Category: System Center

Windows VDI environment? getting poor performance on SCCM downloads?

Recently been tasked with migrating a fair ton of apps from Win7->10. One of the challenges in this space is testing. Previously with Windows 7 the guys worked on static persistent VM’s rolled out to testers to run their updated app through it’s paces. Few obvious problems with this approach

I) Quite a bit of VM admin to do – clean up post test of apps

2) Quite a bit of email admin to do – separate mails tailored for specific app owners detailing their specific machine to test etc

Luckily things have moved on a bit most importantly regards “delivery” of the apps. By that I mean previously was hamstrung with only allowing a VDI-type scenario being of use to cover app-v sequenced apps as they where using the “follow-the-user” model (user added to SCCM user collection and deployment type set to include VDI. As such at the time experience was limited with app-v which meant a VDI solution wasn’t practical for testing as vast majority of apps where MSI’s.

To that end we have been able to get over that hurdle by publishing the MSI’s as applications in SCCM rather than packages this gives us the flexibility to use the same follow-the-user approach as with app-v sequences. That being so a Win10 VDI then would have merit.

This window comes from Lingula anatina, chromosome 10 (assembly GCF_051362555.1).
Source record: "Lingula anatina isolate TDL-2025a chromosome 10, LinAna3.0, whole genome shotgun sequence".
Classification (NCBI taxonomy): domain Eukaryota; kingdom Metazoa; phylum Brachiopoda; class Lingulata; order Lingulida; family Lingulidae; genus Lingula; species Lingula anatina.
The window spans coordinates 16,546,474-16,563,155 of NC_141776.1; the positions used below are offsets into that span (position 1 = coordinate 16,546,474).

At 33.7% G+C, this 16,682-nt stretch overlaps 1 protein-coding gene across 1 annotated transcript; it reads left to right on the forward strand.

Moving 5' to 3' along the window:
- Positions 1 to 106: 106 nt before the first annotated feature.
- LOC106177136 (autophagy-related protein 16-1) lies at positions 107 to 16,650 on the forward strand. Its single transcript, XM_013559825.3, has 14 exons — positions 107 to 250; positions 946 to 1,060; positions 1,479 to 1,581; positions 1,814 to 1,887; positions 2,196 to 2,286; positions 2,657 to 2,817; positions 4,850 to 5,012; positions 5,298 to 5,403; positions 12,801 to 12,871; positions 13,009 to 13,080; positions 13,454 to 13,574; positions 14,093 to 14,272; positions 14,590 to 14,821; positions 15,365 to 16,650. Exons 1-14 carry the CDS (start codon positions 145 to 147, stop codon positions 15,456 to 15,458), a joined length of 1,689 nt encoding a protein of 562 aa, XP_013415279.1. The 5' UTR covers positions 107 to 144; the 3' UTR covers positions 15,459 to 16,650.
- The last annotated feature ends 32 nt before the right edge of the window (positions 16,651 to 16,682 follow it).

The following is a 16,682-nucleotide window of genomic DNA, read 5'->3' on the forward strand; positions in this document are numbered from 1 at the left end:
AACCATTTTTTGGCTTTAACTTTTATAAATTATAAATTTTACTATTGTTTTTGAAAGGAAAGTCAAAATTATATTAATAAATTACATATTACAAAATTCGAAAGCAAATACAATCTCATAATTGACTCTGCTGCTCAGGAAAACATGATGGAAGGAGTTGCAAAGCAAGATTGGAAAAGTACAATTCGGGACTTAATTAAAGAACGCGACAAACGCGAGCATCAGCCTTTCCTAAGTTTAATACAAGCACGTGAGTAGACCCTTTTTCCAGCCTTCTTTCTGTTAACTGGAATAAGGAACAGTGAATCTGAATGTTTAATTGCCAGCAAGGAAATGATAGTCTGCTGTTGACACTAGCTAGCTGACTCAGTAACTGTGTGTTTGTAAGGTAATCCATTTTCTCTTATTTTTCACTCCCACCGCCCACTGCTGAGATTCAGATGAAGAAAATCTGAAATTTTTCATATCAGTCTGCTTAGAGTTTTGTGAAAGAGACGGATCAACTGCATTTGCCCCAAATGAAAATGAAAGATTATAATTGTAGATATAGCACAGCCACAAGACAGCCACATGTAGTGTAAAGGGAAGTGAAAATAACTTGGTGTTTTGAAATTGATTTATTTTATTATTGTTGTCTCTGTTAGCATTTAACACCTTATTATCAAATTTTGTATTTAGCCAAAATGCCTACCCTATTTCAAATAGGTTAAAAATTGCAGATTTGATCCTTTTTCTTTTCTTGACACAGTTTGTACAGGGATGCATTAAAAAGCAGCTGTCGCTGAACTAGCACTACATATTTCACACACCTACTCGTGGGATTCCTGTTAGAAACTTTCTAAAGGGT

So recently got going on standing one up (XenDesktop 7.13 back-end). Tested adding a few of the team to a few random app-v sequences / MSI’s applications and noticed horrible download performance for all our apps/packages in Software Center. For example a 200mb MSI took 40 minutes to download.

Issue was put down to the BITs client configuration. For all workstations in general in an environment there is a cap on download speed. Enclosed illustrates what’s in my lab environment

as you can see there is cap’s on performance at certain times of the day. That makes sense for the general workstation population in an environment particularly for remote users over VPN as SCCM does not have an elegant way to identify a user that roams between local and VPN.

As such of course for VDI its not a requirement so in order to switch off I inserted a GPP into my GPO to set no limit on download rate. Registry key is called EnableBitsMaxBandwidth and set to 0 (located under HKLM \Software \ Policies \ Microsoft \ Windows \ BITS)

once I place was rocking and rolling and downloads flew along

Quick SCCM tip: how to check SCCM site server is up / down via PS cmdlet